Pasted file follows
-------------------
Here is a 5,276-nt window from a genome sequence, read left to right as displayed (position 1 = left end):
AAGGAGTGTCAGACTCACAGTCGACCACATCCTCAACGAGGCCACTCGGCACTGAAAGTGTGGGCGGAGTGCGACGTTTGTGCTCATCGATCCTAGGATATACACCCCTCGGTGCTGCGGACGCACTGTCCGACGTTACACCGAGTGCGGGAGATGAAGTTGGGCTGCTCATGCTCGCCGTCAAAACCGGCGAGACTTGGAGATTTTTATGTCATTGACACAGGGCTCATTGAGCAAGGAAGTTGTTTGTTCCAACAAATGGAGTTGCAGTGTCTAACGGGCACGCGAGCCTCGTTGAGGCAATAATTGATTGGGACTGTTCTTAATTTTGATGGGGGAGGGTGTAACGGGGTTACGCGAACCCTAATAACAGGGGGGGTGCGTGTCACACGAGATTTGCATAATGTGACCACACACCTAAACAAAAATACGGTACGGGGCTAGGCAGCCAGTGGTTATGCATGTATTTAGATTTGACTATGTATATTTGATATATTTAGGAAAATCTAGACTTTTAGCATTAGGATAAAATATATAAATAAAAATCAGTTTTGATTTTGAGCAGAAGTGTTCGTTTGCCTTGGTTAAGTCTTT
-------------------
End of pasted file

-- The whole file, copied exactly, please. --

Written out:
Here is a 5,276-nt window from a genome sequence, read left to right as displayed (position 1 = left end):
AAGGAGTGTCAGACTCACAGTCGACCACATCCTCAACGAGGCCACTCGGCACTGAAAGTGTGGGCGGAGTGCGACGTTTGTGCTCATCGATCCTAGGATATACACCCCTCGGTGCTGCGGACGCACTGTCCGACGTTACACCGAGTGCGGGAGATGAAGTTGGGCTGCTCATGCTCGCCGTCAAAACCGGCGAGACTTGGAGATTTTTATGTCATTGACACAGGGCTCATTGAGCAAGGAAGTTGTTTGTTCCAACAAATGGAGTTGCAGTGTCTAACGGGCACGCGAGCCTCGTTGAGGCAATAATTGATTGGGACTGTTCTTAATTTTGATGGGGGAGGGTGTAACGGGGTTACGCGAACCCTAATAACAGGGGGGGTGCGTGTCACACGAGATTTGCATAATGTGACCACACACCTAAACAAAAATACGGTACGGGGCTAGGCAGCCAGTGGTTATGCATGTATTTAGATTTGACTATGTATATTTGATATATTTAGGAAAATCTAGACTTTTAGCATTAGGATAAAATATATAAATAAAAATCAGTTTTGATTTTGAGCAGAAGTGTTCGTTTGCCTTGGTTAAGTCTTT